ON April 11, the Arts Council auditorium in Karachi resounded with festivity. The first National Convention on Home Based Workers (HBW) was being held there. The disturbance caused by crying babies and chattering women did not detract from the gravity of the serious stuff that was under discussion.
For long, women have been an invisible force in Pakistan as they have sustained the family quietly while keeping a low profile.
But the reality is now emerging that as workers in the informal sector their role is no less significant even though they continue to remain in the background. Ume-Laila Azhar, executive director of Homenet Pakistan, one of the organisers of the convention, informed participants in a media briefing that in 2007 a fifth of Pakistan’s GDP came from the informal sector comprising 20 million workers of which 12 million were women.
With globalisation and liberalisation of international trade, this sector has been growing over the years as has been the number of women who enter it. Their desperation, and with it, their exploitation has also been increasing. All this figures nowhere in official records because the home-based worker is not counted as a member of the labour force by the government.
Without any social security or support but in need of resources to provide for their family, women turn to home-based work as it is easier to access. It doesn’t demand stringent qualifications and education. They embroider and stitch garments, make bangles, roll incense sticks, make paper bags, process food and even make some items for the electrical goods industries.
Their versatility is beyond belief.
But also beyond belief is the hard labour they put in for a pittance. Zahida from Karachi and Zarina from Hyderabad left the audience flabbergasted when they spoke of their remunerations. A dress that sells for Rs1,000-plus fetches them barely Rs5 but requires hours of work. It is no better in other manufacturing sectors or in other Third World countries. Remember the sweatshops of Bangladesh?
Obviously, this situation has been created by women’s economic needs, the inhumanity and avarice of manufacturers/middlemen out to earn hefty profits by exploiting helpless workers and the unwillingness or inability of weak governments to exercise social controls and regulate conditions for labour.
The home-based workers’ case is an enigmatic one. ILO’s C-177 convention defines them as persons who carry out remunerative work in their home or any other premises but not at the workplace of the employer. The nature of their relationship with the manufacturer is tenuous; they never meet and the middlemen ensure this lack of contact, making regulation difficult.
That is why the primary demand of civil society organisations such as HomeNet Pakistan, Aurat Foundation, Sungi, etc has been that the government should formulate a national policy for home-based women workers as stipulated by C-177. This is said to be at the drafting stage.
If the government and society had a conscience they would have paid some attention to these workers who have not been able to lobby for their cause for obvious reasons. They are the poorest of the poor, burdened with family cares, in dismal health, lack education and training, have no awareness and are disempowered. Trapped in their state of isolation they have no contacts with other workers. Hence they lack collective bargaining capacity and social security. With long working hours – as many as 14 hours a day – and very low pay they are open to brutal exploitation.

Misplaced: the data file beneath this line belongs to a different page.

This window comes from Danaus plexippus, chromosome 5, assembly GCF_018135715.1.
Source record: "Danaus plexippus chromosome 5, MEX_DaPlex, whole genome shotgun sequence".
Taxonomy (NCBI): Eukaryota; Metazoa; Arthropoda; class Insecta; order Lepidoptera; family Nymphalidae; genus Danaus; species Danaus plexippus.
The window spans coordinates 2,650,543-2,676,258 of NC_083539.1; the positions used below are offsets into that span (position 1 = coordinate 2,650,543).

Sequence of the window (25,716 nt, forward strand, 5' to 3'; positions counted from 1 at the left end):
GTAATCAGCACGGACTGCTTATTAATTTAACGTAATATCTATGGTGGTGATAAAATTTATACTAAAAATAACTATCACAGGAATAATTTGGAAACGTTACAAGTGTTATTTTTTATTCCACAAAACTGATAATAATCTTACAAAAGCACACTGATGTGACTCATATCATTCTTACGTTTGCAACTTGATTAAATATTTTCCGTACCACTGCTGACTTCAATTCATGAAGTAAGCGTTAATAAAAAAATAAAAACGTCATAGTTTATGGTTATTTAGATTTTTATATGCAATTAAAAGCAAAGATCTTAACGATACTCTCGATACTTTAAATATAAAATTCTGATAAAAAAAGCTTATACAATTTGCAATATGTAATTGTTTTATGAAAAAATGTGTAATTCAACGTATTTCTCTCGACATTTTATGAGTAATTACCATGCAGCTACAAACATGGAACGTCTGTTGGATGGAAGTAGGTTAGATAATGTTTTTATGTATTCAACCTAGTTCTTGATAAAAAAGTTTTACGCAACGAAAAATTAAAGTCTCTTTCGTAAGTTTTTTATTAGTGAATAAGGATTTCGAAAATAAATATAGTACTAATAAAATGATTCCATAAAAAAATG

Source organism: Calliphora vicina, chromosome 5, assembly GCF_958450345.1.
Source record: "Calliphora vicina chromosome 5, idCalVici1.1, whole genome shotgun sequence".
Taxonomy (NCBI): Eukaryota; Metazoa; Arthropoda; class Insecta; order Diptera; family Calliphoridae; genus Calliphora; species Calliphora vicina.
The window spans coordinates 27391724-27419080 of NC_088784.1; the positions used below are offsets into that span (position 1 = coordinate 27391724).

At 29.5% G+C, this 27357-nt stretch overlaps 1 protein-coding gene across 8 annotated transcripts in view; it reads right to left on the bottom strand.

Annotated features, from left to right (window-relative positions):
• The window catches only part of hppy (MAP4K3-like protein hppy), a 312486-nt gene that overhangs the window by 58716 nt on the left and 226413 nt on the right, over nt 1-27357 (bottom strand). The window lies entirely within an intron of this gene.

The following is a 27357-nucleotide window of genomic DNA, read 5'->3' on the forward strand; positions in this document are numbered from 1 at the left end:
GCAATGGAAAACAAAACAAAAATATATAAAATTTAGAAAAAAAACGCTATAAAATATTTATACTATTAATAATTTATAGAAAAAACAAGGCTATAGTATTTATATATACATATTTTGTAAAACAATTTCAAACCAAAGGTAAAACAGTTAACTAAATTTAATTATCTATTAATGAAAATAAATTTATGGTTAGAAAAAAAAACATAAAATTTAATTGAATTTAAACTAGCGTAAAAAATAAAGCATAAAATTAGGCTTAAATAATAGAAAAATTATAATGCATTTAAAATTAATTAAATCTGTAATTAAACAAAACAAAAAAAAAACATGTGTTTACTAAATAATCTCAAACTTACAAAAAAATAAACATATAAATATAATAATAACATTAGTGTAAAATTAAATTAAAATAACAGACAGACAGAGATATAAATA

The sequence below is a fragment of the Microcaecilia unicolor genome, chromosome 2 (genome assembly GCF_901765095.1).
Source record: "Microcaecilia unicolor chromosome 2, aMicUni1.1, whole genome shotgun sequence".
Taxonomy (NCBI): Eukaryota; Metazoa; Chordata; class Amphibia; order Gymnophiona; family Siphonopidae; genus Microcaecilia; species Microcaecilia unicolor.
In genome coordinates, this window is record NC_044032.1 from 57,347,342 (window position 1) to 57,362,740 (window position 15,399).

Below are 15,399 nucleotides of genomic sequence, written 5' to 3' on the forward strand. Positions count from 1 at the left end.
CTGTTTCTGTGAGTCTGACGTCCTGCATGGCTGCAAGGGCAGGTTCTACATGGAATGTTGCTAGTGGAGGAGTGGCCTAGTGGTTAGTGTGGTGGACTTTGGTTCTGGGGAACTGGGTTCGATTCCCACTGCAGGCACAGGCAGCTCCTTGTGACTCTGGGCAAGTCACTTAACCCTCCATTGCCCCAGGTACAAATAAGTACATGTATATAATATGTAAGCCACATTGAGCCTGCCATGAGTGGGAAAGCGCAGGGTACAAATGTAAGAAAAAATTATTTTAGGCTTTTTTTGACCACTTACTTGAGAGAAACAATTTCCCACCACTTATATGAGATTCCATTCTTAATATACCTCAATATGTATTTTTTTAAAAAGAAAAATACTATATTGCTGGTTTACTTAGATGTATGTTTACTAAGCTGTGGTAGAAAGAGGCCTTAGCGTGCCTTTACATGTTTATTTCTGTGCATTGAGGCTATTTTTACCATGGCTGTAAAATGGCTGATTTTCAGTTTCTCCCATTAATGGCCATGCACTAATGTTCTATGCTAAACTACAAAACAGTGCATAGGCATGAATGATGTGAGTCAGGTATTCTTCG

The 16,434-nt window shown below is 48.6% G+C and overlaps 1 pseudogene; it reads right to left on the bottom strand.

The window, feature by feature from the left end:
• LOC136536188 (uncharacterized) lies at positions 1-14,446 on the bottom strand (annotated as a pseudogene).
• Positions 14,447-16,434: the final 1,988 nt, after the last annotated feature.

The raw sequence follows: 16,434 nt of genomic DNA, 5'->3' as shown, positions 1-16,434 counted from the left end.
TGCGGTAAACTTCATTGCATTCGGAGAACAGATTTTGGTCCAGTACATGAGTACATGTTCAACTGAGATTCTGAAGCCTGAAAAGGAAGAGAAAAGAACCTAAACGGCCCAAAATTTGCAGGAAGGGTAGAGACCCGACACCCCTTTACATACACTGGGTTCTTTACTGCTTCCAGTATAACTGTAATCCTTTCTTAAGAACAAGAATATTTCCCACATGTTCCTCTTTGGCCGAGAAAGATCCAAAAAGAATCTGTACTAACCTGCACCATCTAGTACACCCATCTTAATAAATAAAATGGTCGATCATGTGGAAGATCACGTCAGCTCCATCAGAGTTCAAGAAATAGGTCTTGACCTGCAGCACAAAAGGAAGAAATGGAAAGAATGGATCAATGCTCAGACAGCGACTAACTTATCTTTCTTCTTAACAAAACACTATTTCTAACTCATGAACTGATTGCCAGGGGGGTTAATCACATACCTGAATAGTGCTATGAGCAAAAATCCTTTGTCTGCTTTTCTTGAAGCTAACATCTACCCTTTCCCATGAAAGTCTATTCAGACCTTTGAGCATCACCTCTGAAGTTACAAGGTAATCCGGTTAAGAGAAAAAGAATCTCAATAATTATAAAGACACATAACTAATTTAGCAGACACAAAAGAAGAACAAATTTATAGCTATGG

So a strategy is needed to bring about change. In an interview with the American magazine The Nation, Egyptian feminist Nihal el Saadawi observed correctly, “You need collective power, and that is why we always organise and network. Organising is power.” This message has reached the women in Pakistan.
That is what home-based women workers are now trying to do with the help of civil society organisations. At the convention on April 11, the main demands were for the government to ratify C-177, recognise the rights of home-based workers to organise and bargain collectively, fix minimum wages, guarantee occupational safety, avoid health hazards and provide social security and maternal protection. They demanded the ratification of C-177 that the government has signed. The government has yet to stir but the convention was a clear demonstration of the will of women workers to organise themselves and fight for their rights.
They have set up their organisations all over the country which now work under an umbrella organisation, the Home Based Women Workers Federation (HBWWF) which has 4,000 members in Sindh alone. It has affiliations with the national trade unions. The Labour Education Foundation has arranged adult literacy classes for workers as the importance of education is now widely recognised.
These are positive signals. The slogans that were raised at the convention were assertive and reflected the workers’ aggressive mood. But they also made a political statement. A slogan popular with the audience was: ‘Jub tak aurat tung rahay gee/ Jang rahay gee jang rahay gee’ (‘As long as women are oppressed, they will be at war’).
The challenge for these workers is to make themselves heard by making themselves visible. As it is, workers do not enjoy all the rights they are entitled to under the numerous international agreements to which Pakistan is a signatory.
The writer is the author of Tyranny of Language in Education: The Problem and its Solution.